Membership Categories

WHERE DO YOU FIT?

New members are always welcome! Select the category most appropriate for you.

Students: Get your CBA membership for only $20 in most jurisdictions (free in Ontario, Nova Scotia, New Brunswick and Yukon). Available to students enrolled in full-time undergraduate studies at any recognized law school in Canada, NCA students, and Canadian citizens studying at a recognized foreign law faculty.

Articling and Bar Admission Students: Get 75% off your CBA membership. Available to individuals articling with a Canadian law firm or enrolled in a Bar Admissions course (admission to first Canadian law society).

New Lawyers: Get 60% off your CBA membership. Available to lawyers in their first three years of call.

Regular: A lawyer, Quebec notary or judge who has been called to a Canadian Bar. A law professor with a recognized Canadian law degree who is working at a recognized law school in Canada.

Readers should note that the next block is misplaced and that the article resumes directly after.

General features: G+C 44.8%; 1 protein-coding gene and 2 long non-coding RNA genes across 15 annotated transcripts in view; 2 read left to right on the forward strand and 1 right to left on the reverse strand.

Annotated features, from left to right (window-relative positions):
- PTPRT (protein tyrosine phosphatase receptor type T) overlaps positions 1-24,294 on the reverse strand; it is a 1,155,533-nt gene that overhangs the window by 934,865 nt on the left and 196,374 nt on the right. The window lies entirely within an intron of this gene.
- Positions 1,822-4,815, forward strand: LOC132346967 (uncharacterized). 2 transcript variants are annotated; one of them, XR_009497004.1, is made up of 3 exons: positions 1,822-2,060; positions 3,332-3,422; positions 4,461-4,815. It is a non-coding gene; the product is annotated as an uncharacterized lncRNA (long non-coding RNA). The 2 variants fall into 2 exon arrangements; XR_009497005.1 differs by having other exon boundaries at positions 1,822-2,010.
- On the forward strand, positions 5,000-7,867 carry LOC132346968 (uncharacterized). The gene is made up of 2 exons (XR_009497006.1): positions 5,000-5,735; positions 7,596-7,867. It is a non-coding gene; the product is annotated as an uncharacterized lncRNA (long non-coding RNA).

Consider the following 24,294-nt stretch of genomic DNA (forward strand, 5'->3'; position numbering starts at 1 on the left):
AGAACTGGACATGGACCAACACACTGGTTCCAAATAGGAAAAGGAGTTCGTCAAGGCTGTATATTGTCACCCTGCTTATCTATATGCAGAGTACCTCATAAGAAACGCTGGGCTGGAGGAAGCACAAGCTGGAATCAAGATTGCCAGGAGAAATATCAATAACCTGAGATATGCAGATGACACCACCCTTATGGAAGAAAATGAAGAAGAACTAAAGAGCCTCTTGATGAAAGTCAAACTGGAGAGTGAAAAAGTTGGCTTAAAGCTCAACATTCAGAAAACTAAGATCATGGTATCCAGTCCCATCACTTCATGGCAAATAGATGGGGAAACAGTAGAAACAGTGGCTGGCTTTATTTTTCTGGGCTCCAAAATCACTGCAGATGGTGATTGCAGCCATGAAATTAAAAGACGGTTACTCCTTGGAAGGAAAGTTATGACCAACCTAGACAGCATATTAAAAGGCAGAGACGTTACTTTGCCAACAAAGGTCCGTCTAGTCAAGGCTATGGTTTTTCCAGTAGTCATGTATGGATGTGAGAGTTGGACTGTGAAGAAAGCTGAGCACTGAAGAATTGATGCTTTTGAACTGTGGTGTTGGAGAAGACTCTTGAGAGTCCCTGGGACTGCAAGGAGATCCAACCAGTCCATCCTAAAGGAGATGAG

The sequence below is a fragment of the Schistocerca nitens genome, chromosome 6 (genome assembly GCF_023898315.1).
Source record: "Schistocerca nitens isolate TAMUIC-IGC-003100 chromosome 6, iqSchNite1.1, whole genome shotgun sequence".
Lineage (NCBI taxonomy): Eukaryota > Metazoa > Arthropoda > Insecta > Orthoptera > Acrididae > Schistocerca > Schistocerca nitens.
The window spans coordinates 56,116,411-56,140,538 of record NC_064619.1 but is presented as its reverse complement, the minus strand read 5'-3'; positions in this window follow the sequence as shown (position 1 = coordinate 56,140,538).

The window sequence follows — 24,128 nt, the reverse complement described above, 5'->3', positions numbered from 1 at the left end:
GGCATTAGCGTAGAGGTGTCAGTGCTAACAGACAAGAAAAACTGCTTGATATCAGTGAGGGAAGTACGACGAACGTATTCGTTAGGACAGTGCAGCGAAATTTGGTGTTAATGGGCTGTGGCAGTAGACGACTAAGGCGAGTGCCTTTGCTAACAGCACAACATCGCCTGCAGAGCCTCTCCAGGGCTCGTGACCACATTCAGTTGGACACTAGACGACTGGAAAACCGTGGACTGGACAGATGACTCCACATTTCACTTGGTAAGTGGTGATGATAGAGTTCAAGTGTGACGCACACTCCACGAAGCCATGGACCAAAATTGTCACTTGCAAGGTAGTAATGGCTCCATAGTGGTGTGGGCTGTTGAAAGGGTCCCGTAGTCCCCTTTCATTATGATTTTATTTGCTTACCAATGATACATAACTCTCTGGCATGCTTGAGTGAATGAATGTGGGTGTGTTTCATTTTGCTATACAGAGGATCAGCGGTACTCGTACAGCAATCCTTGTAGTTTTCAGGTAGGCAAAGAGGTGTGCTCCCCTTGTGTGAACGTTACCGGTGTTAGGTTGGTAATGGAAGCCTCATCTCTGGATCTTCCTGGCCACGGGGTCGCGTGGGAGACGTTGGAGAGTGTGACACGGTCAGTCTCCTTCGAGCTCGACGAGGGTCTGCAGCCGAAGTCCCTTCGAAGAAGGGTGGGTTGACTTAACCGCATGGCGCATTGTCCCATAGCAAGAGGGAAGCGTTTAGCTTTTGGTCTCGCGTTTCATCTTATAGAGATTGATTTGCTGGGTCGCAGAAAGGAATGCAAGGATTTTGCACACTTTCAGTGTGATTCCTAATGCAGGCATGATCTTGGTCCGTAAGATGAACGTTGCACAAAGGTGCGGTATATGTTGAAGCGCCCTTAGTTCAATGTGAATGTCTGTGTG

Scholar: Get 75% off your CBA membership. Available to individuals eligible under another membership category but currently undertaking full-time graduate legal studies at a recognized law school or Bar Admission studies to be admitted to another Canadian law society.

Retired: Get 50% off your CBA membership. Available to lawyers, Quebec notaries or judges aged 60 years or more, or who have been members in good standing of the Bar or Law Society for 20 years or more, and who have retired by resigning from the Law Society or the Bench.

Associate: Get 50% off your CBA membership. Available to individuals in good standing of a Bar or Law Society outside Canada, and not otherwise eligible for membership under another CBA membership category.  Proof of international designation must be supplied. 

Non-Practicing lawyers: Get 50% off your CBA membership. Eligibility is based on provincial/territorial law societies recognition of non-practicing status.

Part-Time lawyers: Get 50% off your CBA membership. Eligibility is based on provincial/territorial law society or insurer recognition of part-time status; currently, only the Law Society of Upper Canada and the Law Society of British Columbia recognize part-time status.